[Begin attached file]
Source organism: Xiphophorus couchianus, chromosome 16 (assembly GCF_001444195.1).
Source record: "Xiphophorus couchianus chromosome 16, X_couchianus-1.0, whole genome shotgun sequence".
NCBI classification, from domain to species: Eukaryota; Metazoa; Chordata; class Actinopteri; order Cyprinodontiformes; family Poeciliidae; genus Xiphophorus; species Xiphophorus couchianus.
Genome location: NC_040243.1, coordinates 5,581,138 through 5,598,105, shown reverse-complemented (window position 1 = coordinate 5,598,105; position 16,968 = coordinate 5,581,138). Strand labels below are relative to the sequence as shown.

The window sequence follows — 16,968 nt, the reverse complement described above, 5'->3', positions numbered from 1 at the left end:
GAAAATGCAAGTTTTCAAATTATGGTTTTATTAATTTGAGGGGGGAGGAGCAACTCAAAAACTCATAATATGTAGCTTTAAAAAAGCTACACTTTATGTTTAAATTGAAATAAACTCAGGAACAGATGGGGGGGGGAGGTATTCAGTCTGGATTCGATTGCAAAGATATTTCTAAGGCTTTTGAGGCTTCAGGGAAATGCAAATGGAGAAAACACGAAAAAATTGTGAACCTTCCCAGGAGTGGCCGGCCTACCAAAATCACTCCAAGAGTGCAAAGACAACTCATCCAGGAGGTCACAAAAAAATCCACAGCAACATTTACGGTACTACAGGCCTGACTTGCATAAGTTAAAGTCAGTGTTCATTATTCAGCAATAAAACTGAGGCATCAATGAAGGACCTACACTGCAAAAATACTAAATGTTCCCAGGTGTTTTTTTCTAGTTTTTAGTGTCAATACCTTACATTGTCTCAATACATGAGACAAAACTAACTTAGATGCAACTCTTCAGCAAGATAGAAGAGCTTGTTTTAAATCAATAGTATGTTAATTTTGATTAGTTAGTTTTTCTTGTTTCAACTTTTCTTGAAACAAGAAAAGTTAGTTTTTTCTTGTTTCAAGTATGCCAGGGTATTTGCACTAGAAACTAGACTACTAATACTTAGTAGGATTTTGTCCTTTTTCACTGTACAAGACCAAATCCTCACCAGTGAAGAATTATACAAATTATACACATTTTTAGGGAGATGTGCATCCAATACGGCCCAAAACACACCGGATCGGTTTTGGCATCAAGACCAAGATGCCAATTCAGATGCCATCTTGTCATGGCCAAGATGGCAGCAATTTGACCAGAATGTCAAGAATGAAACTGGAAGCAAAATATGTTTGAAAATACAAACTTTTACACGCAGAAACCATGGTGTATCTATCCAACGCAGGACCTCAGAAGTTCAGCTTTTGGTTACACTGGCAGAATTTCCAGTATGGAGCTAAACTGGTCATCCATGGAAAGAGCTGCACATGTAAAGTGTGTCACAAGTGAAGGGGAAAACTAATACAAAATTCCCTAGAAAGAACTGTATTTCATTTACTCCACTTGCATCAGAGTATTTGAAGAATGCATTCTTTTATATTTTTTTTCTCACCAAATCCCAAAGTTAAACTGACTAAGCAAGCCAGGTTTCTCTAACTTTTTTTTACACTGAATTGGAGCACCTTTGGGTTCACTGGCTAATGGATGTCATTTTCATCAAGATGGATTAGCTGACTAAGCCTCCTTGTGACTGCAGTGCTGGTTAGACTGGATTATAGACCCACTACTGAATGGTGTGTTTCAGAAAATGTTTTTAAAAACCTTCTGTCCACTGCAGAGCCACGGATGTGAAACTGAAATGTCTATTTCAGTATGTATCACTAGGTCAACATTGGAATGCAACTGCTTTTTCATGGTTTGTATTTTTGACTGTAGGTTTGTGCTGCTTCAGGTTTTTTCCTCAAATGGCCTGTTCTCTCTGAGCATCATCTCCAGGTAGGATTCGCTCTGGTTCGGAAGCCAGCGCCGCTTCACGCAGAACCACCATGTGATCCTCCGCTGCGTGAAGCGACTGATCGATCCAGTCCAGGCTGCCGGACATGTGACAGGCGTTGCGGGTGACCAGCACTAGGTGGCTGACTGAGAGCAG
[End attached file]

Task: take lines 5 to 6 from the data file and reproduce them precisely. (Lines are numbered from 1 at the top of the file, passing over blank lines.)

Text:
The window sequence follows — 16,968 nt, the reverse complement described above, 5'->3', positions numbered from 1 at the left end:
GAAAATGCAAGTTTTCAAATTATGGTTTTATTAATTTGAGGGGGGAGGAGCAACTCAAAAACTCATAATATGTAGCTTTAAAAAAGCTACACTTTATGTTTAAATTGAAATAAACTCAGGAACAGATGGGGGGGGGAGGTATTCAGTCTGGATTCGATTGCAAAGATATTTCTAAGGCTTTTGAGGCTTCAGGGAAATGCAAATGGAGAAAACACGAAAAAATTGTGAACCTTCCCAGGAGTGGCCGGCCTACCAAAATCACTCCAAGAGTGCAAAGACAACTCATCCAGGAGGTCACAAAAAAATCCACAGCAACATTTACGGTACTACAGGCCTGACTTGCATAAGTTAAAGTCAGTGTTCATTATTCAGCAATAAAACTGAGGCATCAATGAAGGACCTACACTGCAAAAATACTAAATGTTCCCAGGTGTTTTTTTCTAGTTTTTAGTGTCAATACCTTACATTGTCTCAATACATGAGACAAAACTAACTTAGATGCAACTCTTCAGCAAGATAGAAGAGCTTGTTTTAAATCAATAGTATGTTAATTTTGATTAGTTAGTTTTTCTTGTTTCAACTTTTCTTGAAACAAGAAAAGTTAGTTTTTTCTTGTTTCAAGTATGCCAGGGTATTTGCACTAGAAACTAGACTACTAATACTTAGTAGGATTTTGTCCTTTTTCACTGTACAAGACCAAATCCTCACCAGTGAAGAATTATACAAATTATACACATTTTTAGGGAGATGTGCATCCAATACGGCCCAAAACACACCGGATCGGTTTTGGCATCAAGACCAAGATGCCAATTCAGATGCCATCTTGTCATGGCCAAGATGGCAGCAATTTGACCAGAATGTCAAGAATGAAACTGGAAGCAAAATATGTTTGAAAATACAAACTTTTACACGCAGAAACCATGGTGTATCTATCCAACGCAGGACCTCAGAAGTTCAGCTTTTGGTTACACTGGCAGAATTTCCAGTATGGAGCTAAACTGGTCATCCATGGAAAGAGCTGCACATGTAAAGTGTGTCACAAGTGAAGGGGAAAACTAATACAAAATTCCCTAGAAAGAACTGTATTTCATTTACTCCACTTGCATCAGAGTATTTGAAGAATGCATTCTTTTATATTTTTTTTCTCACCAAATCCCAAAGTTAAACTGACTAAGCAAGCCAGGTTTCTCTAACTTTTTTTTACACTGAATTGGAGCACCTTTGGGTTCACTGGCTAATGGATGTCATTTTCATCAAGATGGATTAGCTGACTAAGCCTCCTTGTGACTGCAGTGCTGGTTAGACTGGATTATAGACCCACTACTGAATGGTGTGTTTCAGAAAATGTTTTTAAAAACCTTCTGTCCACTGCAGAGCCACGGATGTGAAACTGAAATGTCTATTTCAGTATGTATCACTAGGTCAACATTGGAATGCAACTGCTTTTTCATGGTTTGTATTTTTGACTGTAGGTTTGTGCTGCTTCAGGTTTTTTCCTCAAATGGCCTGTTCTCTCTGAGCATCATCTCCAGGTAGGATTCGCTCTGGTTCGGAAGCCAGCGCCGCTTCACGCAGAACCACCATGTGATCCTCCGCTGCGTGAAGCGACTGATCGATCCAGTCCAGGCTGCCGGACATGTGACAGGCGTTGCGGGTGACCAGCACTAGGTGGCTGACTGAGAGCAG